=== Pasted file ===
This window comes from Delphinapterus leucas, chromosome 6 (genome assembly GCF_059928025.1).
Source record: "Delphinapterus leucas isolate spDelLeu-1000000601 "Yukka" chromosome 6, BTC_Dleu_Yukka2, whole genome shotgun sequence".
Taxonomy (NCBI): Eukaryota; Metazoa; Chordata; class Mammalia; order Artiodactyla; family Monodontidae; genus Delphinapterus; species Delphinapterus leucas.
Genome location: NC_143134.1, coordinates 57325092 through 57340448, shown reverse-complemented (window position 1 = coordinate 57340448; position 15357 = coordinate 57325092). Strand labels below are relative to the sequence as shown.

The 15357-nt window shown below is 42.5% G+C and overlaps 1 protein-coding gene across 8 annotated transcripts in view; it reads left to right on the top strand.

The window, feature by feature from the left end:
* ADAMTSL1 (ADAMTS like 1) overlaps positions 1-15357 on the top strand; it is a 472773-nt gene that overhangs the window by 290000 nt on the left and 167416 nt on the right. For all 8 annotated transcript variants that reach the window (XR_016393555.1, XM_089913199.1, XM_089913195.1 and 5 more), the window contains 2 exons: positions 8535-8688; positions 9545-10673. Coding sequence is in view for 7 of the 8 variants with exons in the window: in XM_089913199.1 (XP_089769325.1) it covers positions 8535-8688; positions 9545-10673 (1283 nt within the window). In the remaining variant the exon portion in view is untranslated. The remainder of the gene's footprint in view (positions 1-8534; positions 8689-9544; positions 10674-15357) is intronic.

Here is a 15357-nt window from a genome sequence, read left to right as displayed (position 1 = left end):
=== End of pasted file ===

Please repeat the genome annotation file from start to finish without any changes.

This window comes from Delphinapterus leucas, chromosome 6 (genome assembly GCF_059928025.1).
Source record: "Delphinapterus leucas isolate spDelLeu-1000000601 "Yukka" chromosome 6, BTC_Dleu_Yukka2, whole genome shotgun sequence".
Taxonomy (NCBI): Eukaryota; Metazoa; Chordata; class Mammalia; order Artiodactyla; family Monodontidae; genus Delphinapterus; species Delphinapterus leucas.
Genome location: NC_143134.1, coordinates 57325092 through 57340448, shown reverse-complemented (window position 1 = coordinate 57340448; position 15357 = coordinate 57325092). Strand labels below are relative to the sequence as shown.

The 15357-nt window shown below is 42.5% G+C and overlaps 1 protein-coding gene across 8 annotated transcripts in view; it reads left to right on the top strand.

The window, feature by feature from the left end:
* ADAMTSL1 (ADAMTS like 1) overlaps positions 1-15357 on the top strand; it is a 472773-nt gene that overhangs the window by 290000 nt on the left and 167416 nt on the right. For all 8 annotated transcript variants that reach the window (XR_016393555.1, XM_089913199.1, XM_089913195.1 and 5 more), the window contains 2 exons: positions 8535-8688; positions 9545-10673. Coding sequence is in view for 7 of the 8 variants with exons in the window: in XM_089913199.1 (XP_089769325.1) it covers positions 8535-8688; positions 9545-10673 (1283 nt within the window). In the remaining variant the exon portion in view is untranslated. The remainder of the gene's footprint in view (positions 1-8534; positions 8689-9544; positions 10674-15357) is intronic.

Here is a 15357-nt window from a genome sequence, read left to right as displayed (position 1 = left end):